• Poor personal hygiene (suddenly stops showering or caring about being clean)

Violence is not a symptom of schizophrenia. People with schizophrenia may become violent if they believe that someone is planning to harm them. Substance abuse may make symptoms of schizophrenia worse and may increase the likelihood of violence. Substance abuse may also make treatment less effective, and a person with a substance abuse problem may be less likely to seek treatment.

Children with schizophrenia behave differently from adults with schizophrenia and do not usually experience delusions or show cognitive symptoms until the late teen years. The symptoms of schizophrenia may look like other problems or psychiatric conditions. Always consult your child's physician for a diagnosis.

Schizophrenia in children and teens is usually diagnosed by a child and teen psychiatrist. Other mental health professionals usually participate in the completion of a comprehensive mental health evaluation to determine individualized treatment needs.

Your child’s doctor will make a plan for your child based on the following:

  • Overall health and medical history
  • The kind of symptoms your child is showing and how severe they are 
  • What medications, procedures or therapies that your child can tolerate

Schizophrenia is a major psychiatric illness. Treatment for schizophrenia is complex. A combination of therapies is often necessary to meet the individualized needs of the child or adolescent with schizophrenia.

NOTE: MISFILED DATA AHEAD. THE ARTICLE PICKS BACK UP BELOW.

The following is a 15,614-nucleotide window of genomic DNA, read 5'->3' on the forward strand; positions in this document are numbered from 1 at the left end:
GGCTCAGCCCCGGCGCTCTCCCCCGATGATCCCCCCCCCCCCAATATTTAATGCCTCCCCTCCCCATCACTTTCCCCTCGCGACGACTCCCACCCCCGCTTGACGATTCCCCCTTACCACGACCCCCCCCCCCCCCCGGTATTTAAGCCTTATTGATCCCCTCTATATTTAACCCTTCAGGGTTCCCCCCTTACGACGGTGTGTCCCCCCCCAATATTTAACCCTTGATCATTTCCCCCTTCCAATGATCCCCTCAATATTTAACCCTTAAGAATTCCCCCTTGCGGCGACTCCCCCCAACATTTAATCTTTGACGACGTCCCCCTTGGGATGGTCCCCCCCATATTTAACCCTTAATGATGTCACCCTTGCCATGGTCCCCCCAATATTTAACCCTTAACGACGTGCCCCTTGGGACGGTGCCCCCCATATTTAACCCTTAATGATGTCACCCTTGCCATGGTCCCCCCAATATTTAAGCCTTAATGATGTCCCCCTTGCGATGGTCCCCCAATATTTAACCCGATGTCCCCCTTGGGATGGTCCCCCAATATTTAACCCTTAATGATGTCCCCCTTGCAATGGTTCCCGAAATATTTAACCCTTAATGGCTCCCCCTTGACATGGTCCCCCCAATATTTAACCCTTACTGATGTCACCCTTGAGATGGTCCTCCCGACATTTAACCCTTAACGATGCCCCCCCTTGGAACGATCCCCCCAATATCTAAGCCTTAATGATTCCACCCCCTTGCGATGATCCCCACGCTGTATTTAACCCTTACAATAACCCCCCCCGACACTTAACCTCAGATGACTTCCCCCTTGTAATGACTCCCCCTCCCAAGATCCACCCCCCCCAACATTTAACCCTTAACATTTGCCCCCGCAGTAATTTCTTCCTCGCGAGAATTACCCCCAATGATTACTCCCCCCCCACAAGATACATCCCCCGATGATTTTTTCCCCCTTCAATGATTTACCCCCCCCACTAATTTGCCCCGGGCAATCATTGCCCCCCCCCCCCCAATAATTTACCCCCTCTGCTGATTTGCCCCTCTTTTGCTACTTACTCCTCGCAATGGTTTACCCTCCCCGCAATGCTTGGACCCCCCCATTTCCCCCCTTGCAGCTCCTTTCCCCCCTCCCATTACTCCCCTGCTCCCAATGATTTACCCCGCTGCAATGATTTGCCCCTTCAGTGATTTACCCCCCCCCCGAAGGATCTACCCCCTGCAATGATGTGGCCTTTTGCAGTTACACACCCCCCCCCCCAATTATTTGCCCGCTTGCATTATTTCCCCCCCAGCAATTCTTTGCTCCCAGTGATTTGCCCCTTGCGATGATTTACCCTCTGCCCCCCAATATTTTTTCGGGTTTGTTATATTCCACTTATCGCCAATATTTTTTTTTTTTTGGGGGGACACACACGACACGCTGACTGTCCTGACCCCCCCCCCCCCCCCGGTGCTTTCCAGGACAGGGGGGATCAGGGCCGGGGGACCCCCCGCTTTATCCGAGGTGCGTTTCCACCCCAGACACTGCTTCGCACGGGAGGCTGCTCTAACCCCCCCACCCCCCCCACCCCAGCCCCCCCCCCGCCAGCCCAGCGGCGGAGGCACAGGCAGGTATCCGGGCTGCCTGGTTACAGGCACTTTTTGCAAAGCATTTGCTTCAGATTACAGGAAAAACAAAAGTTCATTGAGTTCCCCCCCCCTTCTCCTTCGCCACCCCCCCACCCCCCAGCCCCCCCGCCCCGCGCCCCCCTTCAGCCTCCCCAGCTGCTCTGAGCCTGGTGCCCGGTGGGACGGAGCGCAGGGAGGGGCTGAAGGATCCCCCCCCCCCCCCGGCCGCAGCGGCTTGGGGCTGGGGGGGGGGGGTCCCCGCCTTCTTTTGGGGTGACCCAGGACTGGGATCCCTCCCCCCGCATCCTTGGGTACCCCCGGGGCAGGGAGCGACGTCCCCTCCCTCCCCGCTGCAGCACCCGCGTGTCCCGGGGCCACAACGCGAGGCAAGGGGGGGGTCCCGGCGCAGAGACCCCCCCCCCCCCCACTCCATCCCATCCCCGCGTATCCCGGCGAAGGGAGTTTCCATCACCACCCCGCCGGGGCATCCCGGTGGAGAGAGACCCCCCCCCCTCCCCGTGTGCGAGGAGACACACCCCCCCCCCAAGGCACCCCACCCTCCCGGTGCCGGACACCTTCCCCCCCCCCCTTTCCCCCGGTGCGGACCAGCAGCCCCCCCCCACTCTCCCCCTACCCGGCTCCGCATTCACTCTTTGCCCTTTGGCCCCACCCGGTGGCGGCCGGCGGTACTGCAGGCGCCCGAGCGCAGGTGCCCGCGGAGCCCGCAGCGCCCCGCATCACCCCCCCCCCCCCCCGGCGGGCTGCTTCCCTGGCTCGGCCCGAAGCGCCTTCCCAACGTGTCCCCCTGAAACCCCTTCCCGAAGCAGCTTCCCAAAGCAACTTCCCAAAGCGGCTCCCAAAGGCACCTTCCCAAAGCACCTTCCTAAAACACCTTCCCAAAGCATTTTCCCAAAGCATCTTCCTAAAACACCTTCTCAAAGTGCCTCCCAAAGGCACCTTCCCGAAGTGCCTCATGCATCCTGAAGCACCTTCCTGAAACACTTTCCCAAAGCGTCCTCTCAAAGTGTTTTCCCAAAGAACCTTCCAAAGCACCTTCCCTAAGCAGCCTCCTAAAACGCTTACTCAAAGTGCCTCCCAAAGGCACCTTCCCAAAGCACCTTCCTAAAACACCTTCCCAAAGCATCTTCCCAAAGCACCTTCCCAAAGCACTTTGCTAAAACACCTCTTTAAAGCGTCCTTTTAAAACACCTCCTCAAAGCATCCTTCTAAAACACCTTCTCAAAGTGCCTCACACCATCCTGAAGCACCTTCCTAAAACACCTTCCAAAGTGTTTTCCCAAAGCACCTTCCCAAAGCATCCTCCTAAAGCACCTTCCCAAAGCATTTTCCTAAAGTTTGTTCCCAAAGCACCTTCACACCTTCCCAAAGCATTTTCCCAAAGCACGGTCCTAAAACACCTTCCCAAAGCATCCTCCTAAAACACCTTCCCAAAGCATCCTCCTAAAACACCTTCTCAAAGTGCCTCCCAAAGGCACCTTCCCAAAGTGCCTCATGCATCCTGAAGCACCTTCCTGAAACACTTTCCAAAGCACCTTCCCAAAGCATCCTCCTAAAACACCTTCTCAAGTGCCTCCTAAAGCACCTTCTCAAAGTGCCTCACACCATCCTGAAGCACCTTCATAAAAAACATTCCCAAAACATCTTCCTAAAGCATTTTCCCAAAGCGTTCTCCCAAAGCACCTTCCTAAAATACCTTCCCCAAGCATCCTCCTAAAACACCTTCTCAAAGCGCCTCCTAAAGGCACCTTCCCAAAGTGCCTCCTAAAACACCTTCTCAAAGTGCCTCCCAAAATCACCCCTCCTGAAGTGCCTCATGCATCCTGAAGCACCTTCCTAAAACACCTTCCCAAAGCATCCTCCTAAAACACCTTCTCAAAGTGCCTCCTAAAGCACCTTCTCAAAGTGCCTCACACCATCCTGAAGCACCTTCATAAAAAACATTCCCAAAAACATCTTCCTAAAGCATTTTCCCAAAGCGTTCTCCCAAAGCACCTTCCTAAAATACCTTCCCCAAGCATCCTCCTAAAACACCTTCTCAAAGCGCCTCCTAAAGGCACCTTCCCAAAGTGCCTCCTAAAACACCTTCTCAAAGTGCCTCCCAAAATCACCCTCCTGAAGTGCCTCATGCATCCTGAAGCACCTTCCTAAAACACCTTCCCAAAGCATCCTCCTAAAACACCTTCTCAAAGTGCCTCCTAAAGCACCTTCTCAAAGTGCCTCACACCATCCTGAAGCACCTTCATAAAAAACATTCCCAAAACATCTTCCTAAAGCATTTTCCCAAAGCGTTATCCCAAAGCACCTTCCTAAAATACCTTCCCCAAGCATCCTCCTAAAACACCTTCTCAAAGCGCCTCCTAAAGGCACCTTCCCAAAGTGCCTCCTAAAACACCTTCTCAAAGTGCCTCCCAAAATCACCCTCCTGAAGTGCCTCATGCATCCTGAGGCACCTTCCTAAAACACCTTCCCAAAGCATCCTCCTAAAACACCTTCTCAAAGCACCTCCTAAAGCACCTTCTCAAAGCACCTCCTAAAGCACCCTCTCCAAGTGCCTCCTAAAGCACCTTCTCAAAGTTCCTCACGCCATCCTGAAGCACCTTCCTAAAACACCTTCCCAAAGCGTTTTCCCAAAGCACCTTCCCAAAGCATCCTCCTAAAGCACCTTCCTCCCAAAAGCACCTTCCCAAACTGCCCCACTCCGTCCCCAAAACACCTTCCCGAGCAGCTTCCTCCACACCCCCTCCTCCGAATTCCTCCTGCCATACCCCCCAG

There is currently no cure for schizophrenia. Treatment is aimed at reducing the symptoms linked with the disorder. When symptoms are particularly bad, a child with schizophrenia may need to be hospitalized. Types of treatment that may be helpful to a child or teen with schizophrenia may include:

  • Antipsychotic medications. This type of medication can be helpful for many of the symptoms listed above. Some examples of traditional antipsychotic medicines include haloperidol (Haldol), chlorpromazine (Thorazine) and fluphenazine (Prolixin). Newer antipsychotic medications, called atypical antipsychotics, include risperidone (Risperdal), olanzapine (Zyprexa), ziprasidone (Geodon), aripiprazole (Abilify) and quetiapine (Seroquel). The most common side effect that children report with the newer antipsychotic medicine is weight gain. Children taking these medicines are monitored for insulin resistance, which could lead to the development of diabetes.
  • Individual and family psychotherapy. Individual therapy may focus on developing social skills. Family therapy may help family members cope with the child's illness.
  • Specialized educational or structured activity programs (social skills training, vocational training, speech and language therapy, smaller classroom size, modification of academic work)

No one knows how to prevent schizophrenia at this time. The best we can do is to notice early signs and symptoms for a correct diagnosis. If treatment can start when symptoms are mild, it can help improve the quality of life for  children and adolescents with schizophrenia.

Treatment is most successful when symptoms of the first psychotic episode are addressed quickly and properly. Studies suggest that early treatment may keep the illness from getting worse and help reduce some of the long-term effects of schizophrenia.

It is important to the success of the treated child or teen who is prescribed medications for the treatment of schizophrenia to keep taking the medicine as prescribed. Dosages and types of medications may need to be adjusted from time to time in order to stay effective. Always consult your child's physician for more information.

For additional information on this topic, visit the National Institute of Mental Health website.


Last Updated 07/2013